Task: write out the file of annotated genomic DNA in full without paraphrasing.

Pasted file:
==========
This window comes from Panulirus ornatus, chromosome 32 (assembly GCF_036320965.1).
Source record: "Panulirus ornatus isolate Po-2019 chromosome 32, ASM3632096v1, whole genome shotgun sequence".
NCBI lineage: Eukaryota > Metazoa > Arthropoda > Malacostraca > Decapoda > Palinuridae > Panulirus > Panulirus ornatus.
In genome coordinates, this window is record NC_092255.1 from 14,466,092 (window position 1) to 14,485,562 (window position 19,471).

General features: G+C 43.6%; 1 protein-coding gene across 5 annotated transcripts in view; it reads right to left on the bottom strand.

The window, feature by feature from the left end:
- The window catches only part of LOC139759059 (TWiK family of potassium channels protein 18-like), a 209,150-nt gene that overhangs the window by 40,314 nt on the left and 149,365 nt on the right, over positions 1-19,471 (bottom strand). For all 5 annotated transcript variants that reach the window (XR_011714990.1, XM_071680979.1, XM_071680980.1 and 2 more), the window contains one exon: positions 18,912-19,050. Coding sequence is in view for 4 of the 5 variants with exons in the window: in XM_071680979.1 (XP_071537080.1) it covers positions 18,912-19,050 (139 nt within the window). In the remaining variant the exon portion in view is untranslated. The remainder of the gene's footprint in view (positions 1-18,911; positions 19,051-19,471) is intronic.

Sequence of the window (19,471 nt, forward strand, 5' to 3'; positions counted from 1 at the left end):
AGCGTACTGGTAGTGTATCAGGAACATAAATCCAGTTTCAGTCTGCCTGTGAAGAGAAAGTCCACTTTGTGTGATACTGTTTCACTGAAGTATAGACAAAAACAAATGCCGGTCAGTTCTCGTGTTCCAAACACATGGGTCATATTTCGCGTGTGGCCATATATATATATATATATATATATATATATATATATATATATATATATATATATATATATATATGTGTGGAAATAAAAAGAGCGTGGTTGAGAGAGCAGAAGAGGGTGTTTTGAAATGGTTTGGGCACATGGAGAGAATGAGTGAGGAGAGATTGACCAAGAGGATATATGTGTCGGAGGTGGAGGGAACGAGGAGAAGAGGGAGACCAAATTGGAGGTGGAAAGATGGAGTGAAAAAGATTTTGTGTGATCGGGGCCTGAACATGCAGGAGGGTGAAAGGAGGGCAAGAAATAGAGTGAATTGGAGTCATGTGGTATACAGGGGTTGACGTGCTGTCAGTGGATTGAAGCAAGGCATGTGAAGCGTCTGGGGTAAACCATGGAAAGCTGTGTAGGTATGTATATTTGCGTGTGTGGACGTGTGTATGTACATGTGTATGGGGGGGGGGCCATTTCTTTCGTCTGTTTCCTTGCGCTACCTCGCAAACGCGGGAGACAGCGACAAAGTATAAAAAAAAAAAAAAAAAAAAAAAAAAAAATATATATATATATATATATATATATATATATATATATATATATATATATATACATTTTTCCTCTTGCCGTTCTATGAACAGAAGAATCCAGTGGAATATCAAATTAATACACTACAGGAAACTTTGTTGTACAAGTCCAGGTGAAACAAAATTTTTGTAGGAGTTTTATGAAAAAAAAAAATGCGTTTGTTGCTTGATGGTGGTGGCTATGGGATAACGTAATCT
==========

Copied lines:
This window comes from Panulirus ornatus, chromosome 32 (assembly GCF_036320965.1).
Source record: "Panulirus ornatus isolate Po-2019 chromosome 32, ASM3632096v1, whole genome shotgun sequence".
NCBI lineage: Eukaryota > Metazoa > Arthropoda > Malacostraca > Decapoda > Palinuridae > Panulirus > Panulirus ornatus.
In genome coordinates, this window is record NC_092255.1 from 14,466,092 (window position 1) to 14,485,562 (window position 19,471).

General features: G+C 43.6%; 1 protein-coding gene across 5 annotated transcripts in view; it reads right to left on the bottom strand.

The window, feature by feature from the left end:
- The window catches only part of LOC139759059 (TWiK family of potassium channels protein 18-like), a 209,150-nt gene that overhangs the window by 40,314 nt on the left and 149,365 nt on the right, over positions 1-19,471 (bottom strand). For all 5 annotated transcript variants that reach the window (XR_011714990.1, XM_071680979.1, XM_071680980.1 and 2 more), the window contains one exon: positions 18,912-19,050. Coding sequence is in view for 4 of the 5 variants with exons in the window: in XM_071680979.1 (XP_071537080.1) it covers positions 18,912-19,050 (139 nt within the window). In the remaining variant the exon portion in view is untranslated. The remainder of the gene's footprint in view (positions 1-18,911; positions 19,051-19,471) is intronic.

Sequence of the window (19,471 nt, forward strand, 5' to 3'; positions counted from 1 at the left end):
AGCGTACTGGTAGTGTATCAGGAACATAAATCCAGTTTCAGTCTGCCTGTGAAGAGAAAGTCCACTTTGTGTGATACTGTTTCACTGAAGTATAGACAAAAACAAATGCCGGTCAGTTCTCGTGTTCCAAACACATGGGTCATATTTCGCGTGTGGCCATATATATATATATATATATATATATATATATATATATATATATATATATATATATATATATATGTGTGGAAATAAAAAGAGCGTGGTTGAGAGAGCAGAAGAGGGTGTTTTGAAATGGTTTGGGCACATGGAGAGAATGAGTGAGGAGAGATTGACCAAGAGGATATATGTGTCGGAGGTGGAGGGAACGAGGAGAAGAGGGAGACCAAATTGGAGGTGGAAAGATGGAGTGAAAAAGATTTTGTGTGATCGGGGCCTGAACATGCAGGAGGGTGAAAGGAGGGCAAGAAATAGAGTGAATTGGAGTCATGTGGTATACAGGGGTTGACGTGCTGTCAGTGGATTGAAGCAAGGCATGTGAAGCGTCTGGGGTAAACCATGGAAAGCTGTGTAGGTATGTATATTTGCGTGTGTGGACGTGTGTATGTACATGTGTATGGGGGGGGGGCCATTTCTTTCGTCTGTTTCCTTGCGCTACCTCGCAAACGCGGGAGACAGCGACAAAGTATAAAAAAAAAAAAAAAAAAAAAAAAAAAAATATATATATATATATATATATATATATATATATATATATATATATATATATACATTTTTCCTCTTGCCGTTCTATGAACAGAAGAATCCAGTGGAATATCAAATTAATACACTACAGGAAACTTTGTTGTACAAGTCCAGGTGAAACAAAATTTTTGTAGGAGTTTTATGAAAAAAAAAAATGCGTTTGTTGCTTGATGGTGGTGGCTATGGGATAACGTAATCT